Paper and containers

Use only cleanroom-compatible notebooks, paper, binders, and clipboards within the cleanroom. Consult the manufacturers for cleanroom ratings. Before putting cleanroom paper into a copy machine or printer, check with the manufacturer for office equipment and thermal compatibility. Some paper types may have a tendency to melt, leaving a residue on the rollers of the machines, creating contamination and possibly destroying your equipment.

One-piece ballpoint “stick” pens are best for cleanroom use. Click-type pens typically generate metal and plastic particles when they retract. Never use a graphite (lead) pencil in a clean environment.

Waste receptacles (trash cans) should be stainless steel or one-piece molded plastic, and flexible plastic liners should be utilized. Remove trash liners by folding all four corners into the center of the waste receptacle. Close the liner, taking care not to let air escape into the cleanroom. Take the receptacle into the gowning room to wipe down; wipe the receptacle inside and out daily.

Figure 3. Cleanroom-compatible notebook, clipboard, paper, and stick pen. Photo courtesy of RPA.
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Standard and ESD plastic totes, boxes, and containers are commercially available in all sizes. Never take cardboard or wooden containers into the gowning room or cleanroom. These fibrous containers are large particle generators. If adhesive tape is to be used, use only conductive or standard cleanroom-compatible tape.


Reviewing and following these guidelines will ensure that they become second nature. Although particle generation will still need to be monitored and analyzed, these management protocols will go a long way toward minimizing the human element in controlling the particulate levels in your critical environment.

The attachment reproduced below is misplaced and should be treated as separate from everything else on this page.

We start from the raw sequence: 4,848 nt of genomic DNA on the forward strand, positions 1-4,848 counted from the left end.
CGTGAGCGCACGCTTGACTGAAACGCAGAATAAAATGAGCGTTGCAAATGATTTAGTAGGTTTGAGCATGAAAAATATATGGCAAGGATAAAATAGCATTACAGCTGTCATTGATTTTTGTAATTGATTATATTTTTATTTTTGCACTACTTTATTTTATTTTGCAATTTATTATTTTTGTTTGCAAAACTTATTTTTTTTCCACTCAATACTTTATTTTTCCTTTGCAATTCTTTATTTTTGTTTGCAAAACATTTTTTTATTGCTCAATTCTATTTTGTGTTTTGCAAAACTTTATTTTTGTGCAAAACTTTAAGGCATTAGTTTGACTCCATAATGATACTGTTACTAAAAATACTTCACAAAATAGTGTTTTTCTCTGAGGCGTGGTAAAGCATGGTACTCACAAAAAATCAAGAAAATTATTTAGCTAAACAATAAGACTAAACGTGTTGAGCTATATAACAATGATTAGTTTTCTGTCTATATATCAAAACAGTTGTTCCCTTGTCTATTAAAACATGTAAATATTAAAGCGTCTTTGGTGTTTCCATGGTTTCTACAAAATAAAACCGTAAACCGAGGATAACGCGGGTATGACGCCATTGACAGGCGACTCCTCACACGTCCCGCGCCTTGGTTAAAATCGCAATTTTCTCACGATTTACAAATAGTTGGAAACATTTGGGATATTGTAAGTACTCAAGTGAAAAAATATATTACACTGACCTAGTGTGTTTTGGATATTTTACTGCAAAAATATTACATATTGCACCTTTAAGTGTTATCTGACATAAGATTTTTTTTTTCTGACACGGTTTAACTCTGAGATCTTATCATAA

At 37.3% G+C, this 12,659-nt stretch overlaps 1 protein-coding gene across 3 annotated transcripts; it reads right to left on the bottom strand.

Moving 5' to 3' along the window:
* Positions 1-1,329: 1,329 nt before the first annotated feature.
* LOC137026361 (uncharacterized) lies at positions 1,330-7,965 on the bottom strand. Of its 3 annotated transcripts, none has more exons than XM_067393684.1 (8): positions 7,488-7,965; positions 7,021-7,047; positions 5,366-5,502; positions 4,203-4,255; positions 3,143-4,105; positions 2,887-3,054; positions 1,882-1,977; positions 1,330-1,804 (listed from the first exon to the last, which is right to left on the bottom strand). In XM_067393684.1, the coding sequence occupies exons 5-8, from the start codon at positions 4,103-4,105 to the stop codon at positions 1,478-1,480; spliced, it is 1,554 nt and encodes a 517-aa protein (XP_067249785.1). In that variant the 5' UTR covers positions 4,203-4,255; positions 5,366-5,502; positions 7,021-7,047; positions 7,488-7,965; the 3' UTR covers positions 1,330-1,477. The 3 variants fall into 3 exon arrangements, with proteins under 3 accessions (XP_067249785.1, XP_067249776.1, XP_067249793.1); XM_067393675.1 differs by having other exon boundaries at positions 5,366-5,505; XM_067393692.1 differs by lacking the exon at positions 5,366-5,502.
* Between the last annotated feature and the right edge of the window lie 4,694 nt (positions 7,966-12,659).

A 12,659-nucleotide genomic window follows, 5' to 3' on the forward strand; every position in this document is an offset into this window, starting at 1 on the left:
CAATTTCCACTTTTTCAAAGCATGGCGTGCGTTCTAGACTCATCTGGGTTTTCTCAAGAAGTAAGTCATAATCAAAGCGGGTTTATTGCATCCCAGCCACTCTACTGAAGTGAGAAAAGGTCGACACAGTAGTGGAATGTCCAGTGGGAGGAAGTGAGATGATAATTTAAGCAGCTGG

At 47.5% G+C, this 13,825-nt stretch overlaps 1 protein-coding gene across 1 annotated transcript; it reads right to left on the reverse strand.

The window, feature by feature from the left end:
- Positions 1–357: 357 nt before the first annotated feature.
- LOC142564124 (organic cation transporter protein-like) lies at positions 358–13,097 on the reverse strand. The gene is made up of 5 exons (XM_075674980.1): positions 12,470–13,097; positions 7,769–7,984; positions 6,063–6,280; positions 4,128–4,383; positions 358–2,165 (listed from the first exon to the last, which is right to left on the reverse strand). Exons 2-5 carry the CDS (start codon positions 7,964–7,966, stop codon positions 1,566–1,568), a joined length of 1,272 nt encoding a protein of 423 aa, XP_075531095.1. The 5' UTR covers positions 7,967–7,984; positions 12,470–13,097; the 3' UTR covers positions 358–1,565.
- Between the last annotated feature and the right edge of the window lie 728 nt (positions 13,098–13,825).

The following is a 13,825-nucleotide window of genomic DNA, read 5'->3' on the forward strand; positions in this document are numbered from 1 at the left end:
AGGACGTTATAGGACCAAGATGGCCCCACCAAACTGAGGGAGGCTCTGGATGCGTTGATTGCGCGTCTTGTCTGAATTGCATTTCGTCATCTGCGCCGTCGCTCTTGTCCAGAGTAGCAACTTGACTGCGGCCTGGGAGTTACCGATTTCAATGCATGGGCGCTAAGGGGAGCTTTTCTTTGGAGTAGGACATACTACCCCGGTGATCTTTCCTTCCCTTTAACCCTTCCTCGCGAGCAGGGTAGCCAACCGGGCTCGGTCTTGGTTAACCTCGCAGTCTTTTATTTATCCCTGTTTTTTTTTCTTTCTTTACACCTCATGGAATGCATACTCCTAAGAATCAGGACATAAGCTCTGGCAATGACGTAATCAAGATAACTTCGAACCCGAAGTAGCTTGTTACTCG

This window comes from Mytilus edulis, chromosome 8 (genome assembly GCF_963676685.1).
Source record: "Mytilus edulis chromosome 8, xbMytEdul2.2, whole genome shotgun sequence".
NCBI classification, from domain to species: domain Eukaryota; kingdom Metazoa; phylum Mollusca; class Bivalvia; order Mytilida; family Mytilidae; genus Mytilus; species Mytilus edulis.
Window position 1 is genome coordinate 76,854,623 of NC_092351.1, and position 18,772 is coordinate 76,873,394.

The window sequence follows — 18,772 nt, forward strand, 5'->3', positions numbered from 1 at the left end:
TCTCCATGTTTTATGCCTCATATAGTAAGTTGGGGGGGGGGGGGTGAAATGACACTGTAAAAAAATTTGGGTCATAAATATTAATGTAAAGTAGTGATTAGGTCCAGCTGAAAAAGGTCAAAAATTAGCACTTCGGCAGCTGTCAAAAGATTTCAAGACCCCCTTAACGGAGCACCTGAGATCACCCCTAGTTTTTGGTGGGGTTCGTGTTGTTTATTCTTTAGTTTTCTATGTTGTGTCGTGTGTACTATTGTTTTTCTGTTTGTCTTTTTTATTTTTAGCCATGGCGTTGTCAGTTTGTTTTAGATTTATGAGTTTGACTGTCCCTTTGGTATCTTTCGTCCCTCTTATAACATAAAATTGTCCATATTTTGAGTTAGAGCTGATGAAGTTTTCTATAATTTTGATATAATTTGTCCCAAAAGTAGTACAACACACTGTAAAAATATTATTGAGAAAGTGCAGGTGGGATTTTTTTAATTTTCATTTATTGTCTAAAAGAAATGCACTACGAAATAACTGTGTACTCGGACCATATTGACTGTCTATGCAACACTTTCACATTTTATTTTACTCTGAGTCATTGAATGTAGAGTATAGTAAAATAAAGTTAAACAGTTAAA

Ron Perry is president of RPA, a company that offers state-of-the-art cleanroom designs, construction, monitors, and furnishings. Perry has more than 25 years of experience selling products to the Southern California semiconductor, aerospace, microelectronics, biomedical, and pharmaceutical industries.

Procedure for putting on coveralls (bunny suits)

  1. Hold cuffs of sleeves in palms of hands.
  2. Roll up coverall pant legs and put one leg inside coverall at a time.
  3. Stand up straight and remain holding sleeves.
  4. Let go of one sleeve and put one arm inside the sleeve, then let go of the other sleeve and put the second arm in the sleeve.
  5. Zip up garment and you’re ready to go to work.

This procedure requires practice and balance. You may need to sit down to put on your garment.

Procedure for removal of film layers

  1. Look for color tab on end of mat.
  2. Lift up tab and slowly peel layer away from mat.
  3. Continue peeling film upward, separating it from the mat until all four corners are separated.
  4. Bring all four corners together in the center of the mat, forming a tent- like appearance.
  5. Slowly separate film from the center of the mat.
  6. Fold film inward until it is small enough to discard. This procedure ensures that dust particles will be captured inside the film. Soiled sheets should be discarded outside the gowning room area.

It is not recommended that you pull the tab briskly and rip the film from the mat. This method allows particles to become airborne and enter the cleanroom. Go slowly and deliberately.